High-quality SNP analyses

High-quality SNP analyses rely on identification of SNP differences across a set of closely related isolates using raw sequence data, which are mapped to a closed or draft genome assembly (also referred to as the “reference genome”). Only SNPs that have been vertically transferred from an ancestral isolate to the current isolates are subject to the hqSNP analysis, while SNPs that were supposedly horizontally transferred are filtered out from the results. The reference can be a closely related genome outside the dataset, or a genome within the dataset. The analysis consists of two main steps: (i) mapping the raw sequence reads against the reference genome and (ii) SNP calling using stringent criteria to prevent the misidentification of sequencing errors or misaligned regions as SNPs (Davis et al., 2015; Katz et al., 2017). The choice of a closely related reference has been shown to be a key step in the analysis. Reference genomes that are not closely related to the set of isolates under investigation may result in underestimation of the number of SNPs, due to specific regions of the genome that may be present in the dataset under investigation, but that are missing in the reference genome (Pightling et al., 2014). There are at least two publicly available approaches that have been commonly used for hqSNP analysis: (i) the US FDA CFSAN (The Center for Food Safety and Applied Nutrition) SNP pipeline (Davis et al., 2015) and (ii) the US CDC-developed Lyve-SET hqSNP pipeline (Katz et al., 2017). These two pipelines rely on publicly available software to carry out the mapping and SNP calling steps and offer similar results despite some methodological differences, including different criteria for filtering out low-quality SNPs and masking regions supposedly acquired through horizontal gene transfer.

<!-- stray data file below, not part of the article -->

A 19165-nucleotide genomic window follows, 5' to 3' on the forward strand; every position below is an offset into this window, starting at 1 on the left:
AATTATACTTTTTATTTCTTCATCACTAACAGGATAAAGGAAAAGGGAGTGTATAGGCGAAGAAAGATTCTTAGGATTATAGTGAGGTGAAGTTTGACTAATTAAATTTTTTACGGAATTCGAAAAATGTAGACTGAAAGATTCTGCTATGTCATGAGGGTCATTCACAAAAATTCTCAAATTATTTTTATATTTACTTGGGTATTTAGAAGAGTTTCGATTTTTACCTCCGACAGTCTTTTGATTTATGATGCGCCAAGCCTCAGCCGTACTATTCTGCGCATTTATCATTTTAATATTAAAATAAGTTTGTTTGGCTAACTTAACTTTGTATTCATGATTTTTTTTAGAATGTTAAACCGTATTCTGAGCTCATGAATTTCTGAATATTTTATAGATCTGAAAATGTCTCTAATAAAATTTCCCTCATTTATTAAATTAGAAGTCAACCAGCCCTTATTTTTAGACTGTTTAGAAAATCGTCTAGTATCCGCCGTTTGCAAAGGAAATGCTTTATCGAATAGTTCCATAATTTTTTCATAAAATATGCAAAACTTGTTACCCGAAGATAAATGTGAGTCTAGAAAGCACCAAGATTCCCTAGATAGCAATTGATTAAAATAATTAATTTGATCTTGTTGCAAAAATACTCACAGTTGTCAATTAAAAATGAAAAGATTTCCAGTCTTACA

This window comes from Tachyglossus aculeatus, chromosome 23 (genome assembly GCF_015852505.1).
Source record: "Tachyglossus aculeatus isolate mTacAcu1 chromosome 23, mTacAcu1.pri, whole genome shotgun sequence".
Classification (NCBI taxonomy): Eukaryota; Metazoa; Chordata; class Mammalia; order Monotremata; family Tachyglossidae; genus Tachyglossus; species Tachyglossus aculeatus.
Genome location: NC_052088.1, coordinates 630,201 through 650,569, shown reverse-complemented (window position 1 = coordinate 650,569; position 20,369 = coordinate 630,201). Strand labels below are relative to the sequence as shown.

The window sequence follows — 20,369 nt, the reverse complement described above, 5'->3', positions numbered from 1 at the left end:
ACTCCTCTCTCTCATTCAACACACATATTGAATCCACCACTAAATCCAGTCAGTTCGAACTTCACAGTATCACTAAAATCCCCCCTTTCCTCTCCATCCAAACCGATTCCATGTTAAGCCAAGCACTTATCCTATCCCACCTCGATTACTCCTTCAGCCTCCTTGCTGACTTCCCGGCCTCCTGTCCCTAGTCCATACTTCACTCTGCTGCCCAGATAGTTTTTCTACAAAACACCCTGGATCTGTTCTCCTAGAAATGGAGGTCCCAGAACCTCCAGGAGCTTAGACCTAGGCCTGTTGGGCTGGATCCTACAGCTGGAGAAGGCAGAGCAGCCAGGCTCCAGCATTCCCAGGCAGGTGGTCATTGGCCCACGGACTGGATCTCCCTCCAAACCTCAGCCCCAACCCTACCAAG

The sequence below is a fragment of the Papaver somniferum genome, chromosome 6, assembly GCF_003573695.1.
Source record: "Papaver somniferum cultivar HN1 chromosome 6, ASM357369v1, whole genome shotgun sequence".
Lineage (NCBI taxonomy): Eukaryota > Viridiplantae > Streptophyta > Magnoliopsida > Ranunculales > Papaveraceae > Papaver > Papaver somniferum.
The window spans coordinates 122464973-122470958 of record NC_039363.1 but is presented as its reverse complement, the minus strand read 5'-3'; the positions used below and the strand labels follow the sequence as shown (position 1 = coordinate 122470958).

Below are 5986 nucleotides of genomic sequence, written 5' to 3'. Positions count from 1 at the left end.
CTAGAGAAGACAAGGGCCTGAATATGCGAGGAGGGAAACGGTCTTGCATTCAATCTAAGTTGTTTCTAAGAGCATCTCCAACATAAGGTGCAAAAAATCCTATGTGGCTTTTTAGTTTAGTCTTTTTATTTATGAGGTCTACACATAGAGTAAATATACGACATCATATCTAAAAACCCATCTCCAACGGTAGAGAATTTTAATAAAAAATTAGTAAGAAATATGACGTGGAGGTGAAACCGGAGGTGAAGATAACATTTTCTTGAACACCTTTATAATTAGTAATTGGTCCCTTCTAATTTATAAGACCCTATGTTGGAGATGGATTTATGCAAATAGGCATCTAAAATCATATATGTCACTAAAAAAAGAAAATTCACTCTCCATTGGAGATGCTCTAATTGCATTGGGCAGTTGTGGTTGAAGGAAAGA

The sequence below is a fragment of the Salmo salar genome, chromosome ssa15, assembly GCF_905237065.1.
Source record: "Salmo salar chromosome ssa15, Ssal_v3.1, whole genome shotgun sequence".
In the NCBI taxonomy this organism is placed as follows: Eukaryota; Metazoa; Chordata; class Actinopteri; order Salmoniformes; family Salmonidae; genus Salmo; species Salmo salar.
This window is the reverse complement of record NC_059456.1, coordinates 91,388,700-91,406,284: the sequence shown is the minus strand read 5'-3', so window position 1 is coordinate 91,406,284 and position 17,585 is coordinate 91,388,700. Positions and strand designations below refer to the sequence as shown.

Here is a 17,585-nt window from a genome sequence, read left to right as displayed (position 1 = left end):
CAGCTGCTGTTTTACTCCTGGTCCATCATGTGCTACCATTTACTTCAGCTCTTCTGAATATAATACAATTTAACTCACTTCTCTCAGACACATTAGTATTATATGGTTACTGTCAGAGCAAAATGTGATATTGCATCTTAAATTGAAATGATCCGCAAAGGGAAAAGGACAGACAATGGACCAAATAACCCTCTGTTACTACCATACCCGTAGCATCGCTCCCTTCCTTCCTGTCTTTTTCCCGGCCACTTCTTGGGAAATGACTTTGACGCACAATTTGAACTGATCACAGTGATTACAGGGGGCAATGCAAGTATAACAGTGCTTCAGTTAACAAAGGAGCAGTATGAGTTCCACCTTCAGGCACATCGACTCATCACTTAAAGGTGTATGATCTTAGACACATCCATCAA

High-quality SNP analysis has been applied in several outbreak investigations in the United States, Canada, and some European countries, including a Salmonella Enteritidis outbreak in the United Kingdom that was linked to a German egg producer (Inns et al., 2015). Historical Salmonella Typhimurium isolates from humans and foods involved in five outbreaks and consisting of five distinct MLVA subtypes were re-analyzed using hqSNP analysis by Octavia et al. (2015); in this study at least 11 isolates not previously linked to the outbreaks were ruled in based on less than two SNP differences to the isolates previously linked to the outbreaks. Another retrospective study used hqSNP to analyze a collection of 55 Salmonella Enteritidis from seven epidemiologically characterized outbreaks and sporadic cases. One isolate not previously linked to any outbreak (i.e., sporadic) was identified to be part of one outbreak (“ruled in”) (Taylor et al., 2015). An investigation into a multi-state outbreak caused by Salmonella Poona was carried out in 2015 using PFGE and hqSNP analysis. Analysis by PFGE demonstrated three different patterns. However, WGS results showed that isolates with different PFGE patterns were genetically linked with less than six SNP differences (Kozyreva et al., 2016). Subtyping of Salmonella Dublin with PFGE was shown to have limited value in a recent outbreak investigation due to its low discriminatory power for this Salmonella serovar (Mohammed et al., 2016). The nine clinical isolates associated with the outbreak were indistinguishable by PFGE, but they were also indistinguishable from other unrelated Salmonella Dublin isolates. The nine isolates linked to the outbreak clustered together with one to nine SNP differences when analyzed using hqSNP, and they could be distinguished from other isolates that shared the same PFGE pattern with epidemiologically unrelated isolates showing more than 50 SNP differences when compared to the outbreak isolates (Mohammed et al., 2016). These studies show that public health agencies are increasingly relying on hqSNP analysis for outbreak investigation, including tracking the source of outbreaks. High-quality SNP analysis clearly improves subtype accuracy and outbreak investigations by not only allowing for increased discriminatory power, but also reducing instances where closely related isolates are being classified as “different.”